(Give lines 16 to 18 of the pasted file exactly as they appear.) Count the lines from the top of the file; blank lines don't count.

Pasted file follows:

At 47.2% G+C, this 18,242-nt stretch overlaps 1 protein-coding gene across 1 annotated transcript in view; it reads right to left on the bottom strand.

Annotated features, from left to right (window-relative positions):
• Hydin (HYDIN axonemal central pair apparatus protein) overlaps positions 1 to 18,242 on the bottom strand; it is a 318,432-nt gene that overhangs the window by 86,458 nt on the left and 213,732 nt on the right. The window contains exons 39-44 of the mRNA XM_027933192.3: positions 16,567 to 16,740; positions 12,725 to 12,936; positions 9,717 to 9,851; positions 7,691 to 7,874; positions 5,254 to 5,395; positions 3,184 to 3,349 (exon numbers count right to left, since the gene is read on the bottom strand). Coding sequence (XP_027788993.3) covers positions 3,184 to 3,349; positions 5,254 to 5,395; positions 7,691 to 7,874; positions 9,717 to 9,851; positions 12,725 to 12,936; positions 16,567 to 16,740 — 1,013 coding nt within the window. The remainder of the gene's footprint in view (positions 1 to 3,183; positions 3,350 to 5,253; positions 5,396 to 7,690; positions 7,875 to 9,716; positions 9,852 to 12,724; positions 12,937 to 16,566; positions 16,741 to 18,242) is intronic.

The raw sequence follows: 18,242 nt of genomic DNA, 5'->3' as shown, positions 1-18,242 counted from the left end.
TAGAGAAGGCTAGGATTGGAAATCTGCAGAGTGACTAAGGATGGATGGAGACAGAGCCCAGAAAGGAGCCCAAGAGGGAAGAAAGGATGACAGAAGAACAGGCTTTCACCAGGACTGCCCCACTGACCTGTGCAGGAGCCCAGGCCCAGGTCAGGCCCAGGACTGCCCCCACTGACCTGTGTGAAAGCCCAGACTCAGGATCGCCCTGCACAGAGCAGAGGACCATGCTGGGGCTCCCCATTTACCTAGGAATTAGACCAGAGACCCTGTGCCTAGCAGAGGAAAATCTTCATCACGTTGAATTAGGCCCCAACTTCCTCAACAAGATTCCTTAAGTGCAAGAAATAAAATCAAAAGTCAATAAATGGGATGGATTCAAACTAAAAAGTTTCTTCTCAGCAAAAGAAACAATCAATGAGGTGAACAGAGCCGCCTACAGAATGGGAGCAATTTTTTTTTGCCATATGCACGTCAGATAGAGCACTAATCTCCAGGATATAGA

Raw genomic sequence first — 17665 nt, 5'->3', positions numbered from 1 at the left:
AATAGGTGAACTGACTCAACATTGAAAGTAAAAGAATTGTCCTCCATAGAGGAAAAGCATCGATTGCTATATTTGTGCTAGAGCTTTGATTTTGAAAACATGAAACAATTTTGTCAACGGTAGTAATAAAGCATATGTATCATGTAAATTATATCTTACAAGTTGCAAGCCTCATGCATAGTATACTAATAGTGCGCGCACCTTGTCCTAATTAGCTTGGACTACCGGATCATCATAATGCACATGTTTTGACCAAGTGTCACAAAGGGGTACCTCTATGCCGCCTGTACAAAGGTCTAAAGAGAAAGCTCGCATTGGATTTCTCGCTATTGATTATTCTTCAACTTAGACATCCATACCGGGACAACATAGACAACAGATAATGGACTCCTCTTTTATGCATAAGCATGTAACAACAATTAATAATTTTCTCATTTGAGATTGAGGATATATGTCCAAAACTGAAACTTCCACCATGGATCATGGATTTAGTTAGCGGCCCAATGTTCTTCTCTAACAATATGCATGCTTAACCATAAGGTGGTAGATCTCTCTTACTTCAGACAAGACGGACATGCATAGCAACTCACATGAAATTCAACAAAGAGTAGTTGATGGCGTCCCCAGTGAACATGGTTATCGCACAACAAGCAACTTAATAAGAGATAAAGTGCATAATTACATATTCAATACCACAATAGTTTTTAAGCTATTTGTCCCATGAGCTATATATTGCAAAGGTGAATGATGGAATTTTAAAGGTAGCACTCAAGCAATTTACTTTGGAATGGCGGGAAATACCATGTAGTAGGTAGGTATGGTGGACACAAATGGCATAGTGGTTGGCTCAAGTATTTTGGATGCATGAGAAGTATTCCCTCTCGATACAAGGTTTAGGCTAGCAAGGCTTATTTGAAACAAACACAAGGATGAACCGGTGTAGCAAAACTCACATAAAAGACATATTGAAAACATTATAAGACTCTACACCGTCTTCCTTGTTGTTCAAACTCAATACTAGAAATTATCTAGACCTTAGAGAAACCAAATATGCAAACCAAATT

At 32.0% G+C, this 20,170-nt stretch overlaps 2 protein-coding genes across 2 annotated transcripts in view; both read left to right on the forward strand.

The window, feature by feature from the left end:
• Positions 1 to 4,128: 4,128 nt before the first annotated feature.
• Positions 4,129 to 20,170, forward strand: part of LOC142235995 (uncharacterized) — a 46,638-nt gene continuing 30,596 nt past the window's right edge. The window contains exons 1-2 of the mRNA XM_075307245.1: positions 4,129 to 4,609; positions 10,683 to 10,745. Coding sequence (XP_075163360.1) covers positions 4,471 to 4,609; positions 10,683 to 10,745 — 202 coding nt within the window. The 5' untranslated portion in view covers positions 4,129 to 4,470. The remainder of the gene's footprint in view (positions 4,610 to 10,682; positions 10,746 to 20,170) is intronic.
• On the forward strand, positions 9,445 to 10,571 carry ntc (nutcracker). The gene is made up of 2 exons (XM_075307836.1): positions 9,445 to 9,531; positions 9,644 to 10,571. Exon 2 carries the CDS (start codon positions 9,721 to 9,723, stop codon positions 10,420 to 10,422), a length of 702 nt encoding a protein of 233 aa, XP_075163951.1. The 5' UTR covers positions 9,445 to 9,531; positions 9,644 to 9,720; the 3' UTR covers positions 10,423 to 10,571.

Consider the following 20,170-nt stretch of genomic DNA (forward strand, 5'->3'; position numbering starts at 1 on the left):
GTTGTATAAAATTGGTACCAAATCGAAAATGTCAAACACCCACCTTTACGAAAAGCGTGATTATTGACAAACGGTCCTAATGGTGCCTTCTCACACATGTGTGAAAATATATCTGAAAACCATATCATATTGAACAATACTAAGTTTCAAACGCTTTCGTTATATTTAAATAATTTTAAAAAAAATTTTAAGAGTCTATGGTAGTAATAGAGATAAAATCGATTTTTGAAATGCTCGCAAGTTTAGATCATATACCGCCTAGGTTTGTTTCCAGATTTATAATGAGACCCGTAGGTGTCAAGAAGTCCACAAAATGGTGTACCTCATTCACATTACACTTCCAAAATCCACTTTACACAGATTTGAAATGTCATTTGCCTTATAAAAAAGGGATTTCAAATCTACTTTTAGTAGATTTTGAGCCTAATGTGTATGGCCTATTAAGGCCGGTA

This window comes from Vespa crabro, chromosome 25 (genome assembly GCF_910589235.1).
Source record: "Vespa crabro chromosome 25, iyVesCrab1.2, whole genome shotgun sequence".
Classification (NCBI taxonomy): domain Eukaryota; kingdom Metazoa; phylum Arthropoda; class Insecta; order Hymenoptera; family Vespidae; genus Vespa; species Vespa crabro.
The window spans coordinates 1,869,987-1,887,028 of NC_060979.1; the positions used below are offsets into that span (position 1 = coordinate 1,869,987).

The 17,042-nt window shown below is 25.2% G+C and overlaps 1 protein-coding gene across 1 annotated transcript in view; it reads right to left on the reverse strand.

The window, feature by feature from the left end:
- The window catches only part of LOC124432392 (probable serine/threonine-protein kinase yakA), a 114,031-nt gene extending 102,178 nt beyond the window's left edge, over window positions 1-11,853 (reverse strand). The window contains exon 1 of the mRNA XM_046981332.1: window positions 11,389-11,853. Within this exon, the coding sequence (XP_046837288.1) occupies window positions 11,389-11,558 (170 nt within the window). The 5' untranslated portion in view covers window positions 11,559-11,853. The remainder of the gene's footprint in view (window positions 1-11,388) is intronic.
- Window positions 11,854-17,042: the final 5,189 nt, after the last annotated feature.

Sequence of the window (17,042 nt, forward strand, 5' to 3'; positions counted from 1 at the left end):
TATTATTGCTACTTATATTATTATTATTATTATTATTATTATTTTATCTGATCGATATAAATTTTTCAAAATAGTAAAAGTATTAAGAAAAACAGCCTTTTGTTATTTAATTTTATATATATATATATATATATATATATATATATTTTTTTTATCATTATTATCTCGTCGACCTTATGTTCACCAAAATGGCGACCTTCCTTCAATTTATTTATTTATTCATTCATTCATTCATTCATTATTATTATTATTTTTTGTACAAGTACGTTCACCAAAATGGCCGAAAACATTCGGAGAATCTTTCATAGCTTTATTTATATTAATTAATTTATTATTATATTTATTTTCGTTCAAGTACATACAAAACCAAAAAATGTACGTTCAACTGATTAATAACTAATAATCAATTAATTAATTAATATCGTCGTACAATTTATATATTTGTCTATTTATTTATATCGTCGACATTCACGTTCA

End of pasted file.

Source record: "Vespa crabro chromosome 25, iyVesCrab1.2, whole genome shotgun sequence".
Classification (NCBI taxonomy): domain Eukaryota; kingdom Metazoa; phylum Arthropoda; class Insecta; order Hymenoptera; family Vespidae; genus Vespa; species Vespa crabro.
The window spans coordinates 1,869,987-1,887,028 of NC_060979.1; the positions used below are offsets into that span (position 1 = coordinate 1,869,987).